Candles light the ‘Walk of Life’


    By Rayana Hunt

    A string of hundreds of candles lit up on campus on Jan. 21 as students gathered for the annual “Walk of Life” march, in commemoration of the dream of Dr. Martin Luther King Jr.

    Students, faculty and members of the community braved the cold at the Carillon Bell Tower at sundown, holding candles with flames shielded by paper cups.

    Together, people from many cultures marched to the Wilkinson Student Center, singing hymns and remembering the immortal words of King.

    “Martin Luther King”s message is not for blacks only,” said Black Student Union choir member, Siobhan Ollivierre, 20, of Vancouver, Wash., as she prepared for the march.

    Ollivierre, a senior majoring in sociology said, “His message will be greatly portrayed at this event and at the Wilk.”

    Marchers gathered at the Wilkinson Center Terrace for a musical program honoring King, America, equality and spirituality.

    Musical groups combined individuals from many cultural backgrounds. Participants heard performances by Jericho Road, Divine Heritage, the Black Student Union choir, Once Voice and Audare and Lisiate.

    Abe Mills gave an emotional delivery of King”s power speech “I Have a Dream.” The terrace frequently erupted with clapping and cheers.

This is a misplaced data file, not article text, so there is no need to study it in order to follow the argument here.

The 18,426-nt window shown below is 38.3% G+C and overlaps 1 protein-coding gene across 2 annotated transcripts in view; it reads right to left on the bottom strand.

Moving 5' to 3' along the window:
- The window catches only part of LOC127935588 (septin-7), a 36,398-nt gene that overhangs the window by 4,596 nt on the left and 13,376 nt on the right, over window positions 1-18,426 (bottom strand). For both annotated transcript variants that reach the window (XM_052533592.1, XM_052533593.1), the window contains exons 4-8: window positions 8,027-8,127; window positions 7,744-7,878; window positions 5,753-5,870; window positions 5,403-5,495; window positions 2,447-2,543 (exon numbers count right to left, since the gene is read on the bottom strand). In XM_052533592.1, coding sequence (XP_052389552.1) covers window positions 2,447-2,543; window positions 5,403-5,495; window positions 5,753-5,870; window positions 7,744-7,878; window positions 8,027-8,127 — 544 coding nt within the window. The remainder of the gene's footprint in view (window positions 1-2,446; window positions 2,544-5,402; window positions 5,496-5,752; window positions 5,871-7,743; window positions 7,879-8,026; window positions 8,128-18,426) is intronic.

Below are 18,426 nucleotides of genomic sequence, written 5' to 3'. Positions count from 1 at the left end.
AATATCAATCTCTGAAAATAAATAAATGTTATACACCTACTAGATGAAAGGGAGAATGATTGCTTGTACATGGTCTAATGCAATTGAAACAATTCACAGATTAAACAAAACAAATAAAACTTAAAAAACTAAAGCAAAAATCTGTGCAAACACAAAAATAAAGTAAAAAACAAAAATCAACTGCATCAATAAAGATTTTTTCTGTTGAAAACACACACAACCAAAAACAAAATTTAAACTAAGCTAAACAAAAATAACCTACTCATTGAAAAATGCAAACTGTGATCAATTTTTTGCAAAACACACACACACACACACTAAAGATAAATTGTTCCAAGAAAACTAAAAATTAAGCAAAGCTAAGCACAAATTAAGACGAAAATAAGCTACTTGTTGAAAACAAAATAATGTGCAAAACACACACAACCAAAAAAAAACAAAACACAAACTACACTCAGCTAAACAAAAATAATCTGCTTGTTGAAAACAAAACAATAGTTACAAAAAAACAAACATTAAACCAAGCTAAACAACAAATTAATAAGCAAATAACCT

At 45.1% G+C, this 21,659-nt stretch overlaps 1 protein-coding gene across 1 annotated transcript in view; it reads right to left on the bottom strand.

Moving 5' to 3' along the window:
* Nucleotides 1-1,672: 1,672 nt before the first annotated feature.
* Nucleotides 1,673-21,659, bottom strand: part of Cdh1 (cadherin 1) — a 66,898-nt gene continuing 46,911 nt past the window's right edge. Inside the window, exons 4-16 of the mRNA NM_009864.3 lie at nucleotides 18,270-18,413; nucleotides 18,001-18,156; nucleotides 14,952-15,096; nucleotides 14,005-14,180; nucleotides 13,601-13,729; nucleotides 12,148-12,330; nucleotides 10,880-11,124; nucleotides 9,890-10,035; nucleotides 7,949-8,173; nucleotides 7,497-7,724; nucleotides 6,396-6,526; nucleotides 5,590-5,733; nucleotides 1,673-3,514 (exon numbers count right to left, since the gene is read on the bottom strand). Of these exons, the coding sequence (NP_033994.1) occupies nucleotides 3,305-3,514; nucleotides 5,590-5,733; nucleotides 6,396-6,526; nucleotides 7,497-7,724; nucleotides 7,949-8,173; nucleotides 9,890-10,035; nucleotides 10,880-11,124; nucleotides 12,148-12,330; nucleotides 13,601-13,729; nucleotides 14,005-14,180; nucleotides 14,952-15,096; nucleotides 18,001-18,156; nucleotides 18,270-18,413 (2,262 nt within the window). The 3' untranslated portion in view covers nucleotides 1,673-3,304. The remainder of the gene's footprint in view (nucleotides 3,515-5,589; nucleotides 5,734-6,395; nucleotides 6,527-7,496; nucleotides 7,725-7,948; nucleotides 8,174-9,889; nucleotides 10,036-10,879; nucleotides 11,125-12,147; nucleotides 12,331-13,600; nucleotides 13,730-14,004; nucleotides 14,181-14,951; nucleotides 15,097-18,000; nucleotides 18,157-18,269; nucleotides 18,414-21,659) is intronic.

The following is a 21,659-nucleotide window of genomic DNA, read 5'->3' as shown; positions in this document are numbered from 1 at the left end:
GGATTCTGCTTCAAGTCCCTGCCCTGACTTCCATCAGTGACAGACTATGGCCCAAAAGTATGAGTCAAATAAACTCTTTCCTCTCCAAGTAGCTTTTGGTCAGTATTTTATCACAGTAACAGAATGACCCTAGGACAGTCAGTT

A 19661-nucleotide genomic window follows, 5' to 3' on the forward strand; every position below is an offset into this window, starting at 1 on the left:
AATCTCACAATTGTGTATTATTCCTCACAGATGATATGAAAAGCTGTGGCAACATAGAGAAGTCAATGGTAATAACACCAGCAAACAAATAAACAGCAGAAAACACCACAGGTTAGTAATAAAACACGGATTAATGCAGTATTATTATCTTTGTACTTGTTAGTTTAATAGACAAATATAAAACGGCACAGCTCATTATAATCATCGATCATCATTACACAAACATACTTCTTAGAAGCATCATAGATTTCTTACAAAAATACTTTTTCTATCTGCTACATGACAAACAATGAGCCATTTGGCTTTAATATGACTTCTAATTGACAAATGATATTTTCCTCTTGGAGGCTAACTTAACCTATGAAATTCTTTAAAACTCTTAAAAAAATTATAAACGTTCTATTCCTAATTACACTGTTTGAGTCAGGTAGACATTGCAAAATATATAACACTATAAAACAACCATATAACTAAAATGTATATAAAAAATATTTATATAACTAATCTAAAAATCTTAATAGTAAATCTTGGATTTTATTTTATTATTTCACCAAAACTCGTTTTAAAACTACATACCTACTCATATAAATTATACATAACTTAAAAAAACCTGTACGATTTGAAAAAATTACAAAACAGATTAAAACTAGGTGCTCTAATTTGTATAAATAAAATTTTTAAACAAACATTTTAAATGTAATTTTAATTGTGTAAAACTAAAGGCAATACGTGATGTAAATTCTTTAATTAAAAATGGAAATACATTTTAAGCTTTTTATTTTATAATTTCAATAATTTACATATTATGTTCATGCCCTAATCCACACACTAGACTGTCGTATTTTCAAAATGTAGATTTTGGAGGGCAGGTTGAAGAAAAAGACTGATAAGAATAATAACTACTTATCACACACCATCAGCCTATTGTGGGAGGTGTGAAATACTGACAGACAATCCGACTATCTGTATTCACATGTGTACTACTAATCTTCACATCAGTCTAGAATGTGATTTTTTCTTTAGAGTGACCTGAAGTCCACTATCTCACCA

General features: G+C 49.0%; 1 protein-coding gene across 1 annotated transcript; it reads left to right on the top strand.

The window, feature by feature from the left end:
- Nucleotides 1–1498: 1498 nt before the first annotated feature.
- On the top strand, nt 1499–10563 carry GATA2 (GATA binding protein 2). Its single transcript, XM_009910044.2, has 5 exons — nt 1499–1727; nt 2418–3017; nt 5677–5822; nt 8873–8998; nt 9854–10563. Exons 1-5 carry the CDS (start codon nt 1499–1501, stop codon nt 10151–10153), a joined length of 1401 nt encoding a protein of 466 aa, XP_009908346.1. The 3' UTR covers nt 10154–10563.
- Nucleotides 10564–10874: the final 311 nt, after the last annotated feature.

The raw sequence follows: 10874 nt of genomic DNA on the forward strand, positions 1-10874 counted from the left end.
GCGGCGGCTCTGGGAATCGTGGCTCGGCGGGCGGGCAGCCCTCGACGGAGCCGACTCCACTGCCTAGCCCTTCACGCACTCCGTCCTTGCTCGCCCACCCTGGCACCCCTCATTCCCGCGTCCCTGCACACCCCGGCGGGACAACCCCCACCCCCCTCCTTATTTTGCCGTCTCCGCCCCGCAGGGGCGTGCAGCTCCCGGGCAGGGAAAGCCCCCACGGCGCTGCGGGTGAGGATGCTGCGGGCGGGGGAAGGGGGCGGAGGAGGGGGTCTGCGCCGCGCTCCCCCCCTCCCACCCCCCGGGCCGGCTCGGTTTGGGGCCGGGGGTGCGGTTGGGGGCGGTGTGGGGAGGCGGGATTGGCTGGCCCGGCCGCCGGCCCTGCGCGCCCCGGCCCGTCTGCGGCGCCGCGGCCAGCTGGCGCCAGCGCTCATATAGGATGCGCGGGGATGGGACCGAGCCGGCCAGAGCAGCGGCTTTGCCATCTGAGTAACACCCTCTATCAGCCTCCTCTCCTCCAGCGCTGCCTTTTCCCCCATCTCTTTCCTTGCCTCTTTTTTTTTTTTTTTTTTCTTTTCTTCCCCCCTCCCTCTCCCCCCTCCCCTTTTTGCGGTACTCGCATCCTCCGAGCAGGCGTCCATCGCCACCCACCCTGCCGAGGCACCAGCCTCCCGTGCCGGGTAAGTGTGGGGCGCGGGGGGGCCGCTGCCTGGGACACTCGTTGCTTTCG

The final part of King”s speech was broadcast on a big screen before a solemn and respectful crowd. The audience gave a standing ovation at King”s conclusion of, “Free at last, free at last, thank God Almighty, we”re free at last.”

    Divine Heritage singer James Senior, 25, a junior studying sociology from San Jose, Calif., said, “Martin Luther King did a lot not just for Black Americans, but his principles apply to all people.”

    Andrew Ahn, 29, a senior from Irvine, Calif., majoring in music carried a portrait of King as he marched. Ahn has been involved with the “Walk of Life” since 1994, when Asian culture was included in the multicultural program and he became involved with its activities.

    Ahn supports the walk to give “respect for Martin Luther King.”

    “I think it”s definitely a good gesture. People are showing an attitude of showing they care,” Ahn said.

    Renee Miller, 19, sophomore from Brooklyn, N.Y., a pre-media arts major, conducted the program at the Bell Tower. Miller said the walk celebrates King”s life, but is also a way for the community to get involved.

    “It”s for the community to experience new culture, diversity and experience what it was that Dr. King wanted to come to pass,” Miller said.

    Jim Slaughter, Assistant Director of Multicultural Student Services, has overseen the walk for the past five years. He believes the greatest effect the walk has occurs on an individual level.

    “As changes happen for the individual, that”s the important thing,” said Slaughter.

    Allen Thompson, 24, a senior studying Japanese from Cache County, Utah, said he came to learn more about Martin Luther King Jr. Day.

    “I hope to meet a lot of the people from a variety of cultures and kind of understand more of what this holiday is about,” Thompson said.

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